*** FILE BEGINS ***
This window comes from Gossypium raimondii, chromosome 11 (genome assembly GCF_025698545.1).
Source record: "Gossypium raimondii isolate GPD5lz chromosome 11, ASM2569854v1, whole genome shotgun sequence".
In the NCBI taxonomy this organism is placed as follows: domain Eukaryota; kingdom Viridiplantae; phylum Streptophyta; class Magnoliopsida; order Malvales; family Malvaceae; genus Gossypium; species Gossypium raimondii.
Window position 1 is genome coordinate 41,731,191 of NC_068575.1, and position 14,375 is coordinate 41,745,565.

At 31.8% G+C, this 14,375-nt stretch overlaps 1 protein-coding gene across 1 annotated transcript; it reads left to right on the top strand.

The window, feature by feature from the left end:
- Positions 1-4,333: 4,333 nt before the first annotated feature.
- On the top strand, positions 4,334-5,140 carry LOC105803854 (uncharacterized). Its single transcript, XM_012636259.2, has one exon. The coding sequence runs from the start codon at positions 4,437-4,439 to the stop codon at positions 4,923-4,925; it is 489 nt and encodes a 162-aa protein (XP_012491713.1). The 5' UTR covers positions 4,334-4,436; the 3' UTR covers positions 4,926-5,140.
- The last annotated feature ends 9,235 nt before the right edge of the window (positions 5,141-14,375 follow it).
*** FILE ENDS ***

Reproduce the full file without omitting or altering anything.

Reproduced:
This window comes from Gossypium raimondii, chromosome 11 (genome assembly GCF_025698545.1).
Source record: "Gossypium raimondii isolate GPD5lz chromosome 11, ASM2569854v1, whole genome shotgun sequence".
In the NCBI taxonomy this organism is placed as follows: domain Eukaryota; kingdom Viridiplantae; phylum Streptophyta; class Magnoliopsida; order Malvales; family Malvaceae; genus Gossypium; species Gossypium raimondii.
Window position 1 is genome coordinate 41,731,191 of NC_068575.1, and position 14,375 is coordinate 41,745,565.

At 31.8% G+C, this 14,375-nt stretch overlaps 1 protein-coding gene across 1 annotated transcript; it reads left to right on the top strand.

The window, feature by feature from the left end:
- Positions 1-4,333: 4,333 nt before the first annotated feature.
- On the top strand, positions 4,334-5,140 carry LOC105803854 (uncharacterized). Its single transcript, XM_012636259.2, has one exon. The coding sequence runs from the start codon at positions 4,437-4,439 to the stop codon at positions 4,923-4,925; it is 489 nt and encodes a 162-aa protein (XP_012491713.1). The 5' UTR covers positions 4,334-4,436; the 3' UTR covers positions 4,926-5,140.
- The last annotated feature ends 9,235 nt before the right edge of the window (positions 5,141-14,375 follow it).